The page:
The Bills benching of starting quarterback Tyrod Taylor last week has cast his future in Buffalo in doubt, and he will be a very viable trade chip in 2018, numerous NFL executives said. The Bills, one of the most aggressive trading teams in the NFL since Sean McDermott and Brandon Beane took over the franchise this year, are always open to such options and their peers anticipate Taylor being dealt this winter. Buffalo has a $6M roster bonus due to Taylor in the first week of free agency in March, but, with just a $10M base salary other GMs see that as a trade-able contract with some value, given Taylor's productivity, age, upside and unique athleticism. Other GMs identified the Jaguars, Broncos, Cardinals and Saints (if Drew Brees leaves as a free agent) as possible destinations. Those teams have strong defenses and other parts in place who are very likely to be on the market for a quarterback upgrade next season. Keeping Taylor as a backup for $16M isn't feasible for Buffalo, and the Bills are evaluating fifth-round pick Nathan Peterman as the starter now and doing heavy work on the 2018 rookie quarterback class. Several NFL execs said they foresee a decent trade market for Taylor, who just turned 28 in August, this offseason, and expect interest to form at the combine. Not all teams will be in line to draft a quarterback they like, some will invariably prefer Taylor, who has played in 52 games (38 starts) with 47 touchdowns to just 17 interceptions (his 1.5 career interception percentage puts him atop league leaders) with a very solid QB rating of 92.1, while also averaging 5.5 yards per carry with 10 rushing touchdowns. Besides Brees, the free-agent class of quarterbacks is hardly overwhelming. Sam Bradford is hurt again, Teddy Bridgewater hasn't played in two years, Kirk Cousins is virtually certain to get tagged again -- franchise or transition -- and Case Keenum may be the next best available if he doesn't sign an extension.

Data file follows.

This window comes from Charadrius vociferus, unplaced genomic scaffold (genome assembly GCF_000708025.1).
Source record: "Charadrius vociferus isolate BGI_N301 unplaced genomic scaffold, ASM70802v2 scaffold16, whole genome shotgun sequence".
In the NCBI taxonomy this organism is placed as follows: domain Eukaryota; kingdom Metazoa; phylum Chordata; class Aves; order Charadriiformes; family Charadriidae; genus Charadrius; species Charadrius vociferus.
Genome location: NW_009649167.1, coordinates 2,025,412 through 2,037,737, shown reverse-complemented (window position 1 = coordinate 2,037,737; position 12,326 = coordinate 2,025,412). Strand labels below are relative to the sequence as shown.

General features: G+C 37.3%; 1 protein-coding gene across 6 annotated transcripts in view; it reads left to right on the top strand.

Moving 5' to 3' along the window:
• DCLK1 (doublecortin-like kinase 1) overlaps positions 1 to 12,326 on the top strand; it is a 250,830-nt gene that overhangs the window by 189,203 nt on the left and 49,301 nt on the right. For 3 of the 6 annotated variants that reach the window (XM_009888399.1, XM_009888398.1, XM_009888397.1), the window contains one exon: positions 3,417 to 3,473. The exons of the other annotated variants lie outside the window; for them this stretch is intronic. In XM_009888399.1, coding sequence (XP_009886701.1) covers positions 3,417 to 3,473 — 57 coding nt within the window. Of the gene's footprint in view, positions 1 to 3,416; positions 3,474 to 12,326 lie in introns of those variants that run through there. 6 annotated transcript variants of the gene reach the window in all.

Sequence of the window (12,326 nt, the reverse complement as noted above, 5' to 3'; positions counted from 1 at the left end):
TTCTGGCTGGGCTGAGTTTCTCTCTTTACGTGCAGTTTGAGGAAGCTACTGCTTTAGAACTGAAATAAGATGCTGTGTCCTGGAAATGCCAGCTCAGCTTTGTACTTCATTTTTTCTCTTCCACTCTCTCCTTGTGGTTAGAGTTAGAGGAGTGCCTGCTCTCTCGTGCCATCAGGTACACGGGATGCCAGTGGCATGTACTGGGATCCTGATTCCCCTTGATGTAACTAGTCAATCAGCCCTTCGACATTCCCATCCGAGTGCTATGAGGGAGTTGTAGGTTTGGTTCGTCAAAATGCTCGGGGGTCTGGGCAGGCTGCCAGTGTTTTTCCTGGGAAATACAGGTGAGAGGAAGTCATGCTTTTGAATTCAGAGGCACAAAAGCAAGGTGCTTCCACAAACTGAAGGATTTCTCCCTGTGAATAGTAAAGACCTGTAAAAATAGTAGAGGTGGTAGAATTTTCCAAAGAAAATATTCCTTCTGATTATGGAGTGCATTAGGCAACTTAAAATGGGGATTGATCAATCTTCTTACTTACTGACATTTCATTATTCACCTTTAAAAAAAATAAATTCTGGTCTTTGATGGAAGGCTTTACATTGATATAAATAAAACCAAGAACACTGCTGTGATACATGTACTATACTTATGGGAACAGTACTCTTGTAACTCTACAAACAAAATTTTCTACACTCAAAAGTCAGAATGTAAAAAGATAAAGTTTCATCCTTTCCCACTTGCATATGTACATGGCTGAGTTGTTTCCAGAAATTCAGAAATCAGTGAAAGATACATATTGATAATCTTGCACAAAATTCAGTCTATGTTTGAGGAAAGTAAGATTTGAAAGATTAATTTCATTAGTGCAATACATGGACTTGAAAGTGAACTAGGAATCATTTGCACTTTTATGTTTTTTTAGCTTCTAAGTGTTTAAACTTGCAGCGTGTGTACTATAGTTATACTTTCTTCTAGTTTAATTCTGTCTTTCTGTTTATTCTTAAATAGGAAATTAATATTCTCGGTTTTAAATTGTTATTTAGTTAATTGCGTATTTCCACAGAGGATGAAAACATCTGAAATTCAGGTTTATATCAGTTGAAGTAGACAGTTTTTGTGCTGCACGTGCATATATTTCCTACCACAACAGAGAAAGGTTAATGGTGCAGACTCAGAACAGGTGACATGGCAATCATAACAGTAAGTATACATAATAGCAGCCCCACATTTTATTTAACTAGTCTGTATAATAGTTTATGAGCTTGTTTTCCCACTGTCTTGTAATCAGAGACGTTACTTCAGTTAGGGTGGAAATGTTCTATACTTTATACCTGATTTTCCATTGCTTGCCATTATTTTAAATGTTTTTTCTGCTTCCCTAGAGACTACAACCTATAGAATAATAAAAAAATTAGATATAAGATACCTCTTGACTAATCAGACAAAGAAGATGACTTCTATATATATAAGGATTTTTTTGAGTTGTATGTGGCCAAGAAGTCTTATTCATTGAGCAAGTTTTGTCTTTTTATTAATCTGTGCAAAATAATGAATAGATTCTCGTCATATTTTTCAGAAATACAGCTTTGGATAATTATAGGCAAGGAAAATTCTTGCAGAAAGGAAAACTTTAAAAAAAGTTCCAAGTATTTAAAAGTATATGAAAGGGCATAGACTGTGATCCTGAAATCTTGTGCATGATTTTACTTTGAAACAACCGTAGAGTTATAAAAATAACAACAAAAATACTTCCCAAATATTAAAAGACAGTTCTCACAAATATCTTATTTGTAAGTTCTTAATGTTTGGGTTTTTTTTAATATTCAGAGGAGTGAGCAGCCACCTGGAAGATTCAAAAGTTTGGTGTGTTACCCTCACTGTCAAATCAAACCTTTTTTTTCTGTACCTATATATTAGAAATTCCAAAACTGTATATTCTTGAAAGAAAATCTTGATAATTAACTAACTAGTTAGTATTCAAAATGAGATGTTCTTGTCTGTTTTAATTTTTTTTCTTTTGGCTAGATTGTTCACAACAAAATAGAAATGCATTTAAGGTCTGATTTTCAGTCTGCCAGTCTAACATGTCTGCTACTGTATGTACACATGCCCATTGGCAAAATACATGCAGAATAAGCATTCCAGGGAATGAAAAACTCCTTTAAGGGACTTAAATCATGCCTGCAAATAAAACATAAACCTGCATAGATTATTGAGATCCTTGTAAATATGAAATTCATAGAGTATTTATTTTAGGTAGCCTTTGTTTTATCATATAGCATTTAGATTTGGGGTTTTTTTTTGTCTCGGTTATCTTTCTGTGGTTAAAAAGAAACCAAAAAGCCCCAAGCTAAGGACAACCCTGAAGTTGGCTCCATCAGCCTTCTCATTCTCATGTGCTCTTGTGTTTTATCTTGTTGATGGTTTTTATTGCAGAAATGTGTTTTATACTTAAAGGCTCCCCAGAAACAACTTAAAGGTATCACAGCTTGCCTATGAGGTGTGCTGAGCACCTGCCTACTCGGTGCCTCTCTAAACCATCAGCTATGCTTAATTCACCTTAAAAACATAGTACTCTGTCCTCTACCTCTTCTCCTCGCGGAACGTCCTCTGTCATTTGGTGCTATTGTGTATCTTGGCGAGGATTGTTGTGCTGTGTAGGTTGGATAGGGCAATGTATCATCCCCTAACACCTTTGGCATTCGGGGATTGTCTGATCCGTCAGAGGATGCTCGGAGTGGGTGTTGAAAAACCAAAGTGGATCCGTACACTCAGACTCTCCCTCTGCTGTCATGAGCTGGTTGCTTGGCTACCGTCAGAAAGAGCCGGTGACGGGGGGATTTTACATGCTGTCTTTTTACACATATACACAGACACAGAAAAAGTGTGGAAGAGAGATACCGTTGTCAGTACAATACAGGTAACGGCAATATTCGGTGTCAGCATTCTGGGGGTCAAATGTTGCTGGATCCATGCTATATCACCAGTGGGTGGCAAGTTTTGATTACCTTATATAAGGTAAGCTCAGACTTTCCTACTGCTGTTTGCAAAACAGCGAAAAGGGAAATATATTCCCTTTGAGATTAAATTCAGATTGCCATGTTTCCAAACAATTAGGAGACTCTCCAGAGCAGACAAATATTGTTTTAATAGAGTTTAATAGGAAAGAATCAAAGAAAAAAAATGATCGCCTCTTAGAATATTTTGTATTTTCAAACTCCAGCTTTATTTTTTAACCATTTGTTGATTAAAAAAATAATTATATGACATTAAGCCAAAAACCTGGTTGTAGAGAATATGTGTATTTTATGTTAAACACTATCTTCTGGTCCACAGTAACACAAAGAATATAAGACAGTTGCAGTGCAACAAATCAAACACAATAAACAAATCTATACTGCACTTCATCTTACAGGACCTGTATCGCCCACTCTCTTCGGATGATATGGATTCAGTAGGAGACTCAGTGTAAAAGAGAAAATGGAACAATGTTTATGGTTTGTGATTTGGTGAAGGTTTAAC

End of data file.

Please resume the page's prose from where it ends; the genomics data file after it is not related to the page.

Tyrod Taylor will be a prime trade chip for the Bills in the offseason
CBS Sports | Nov 19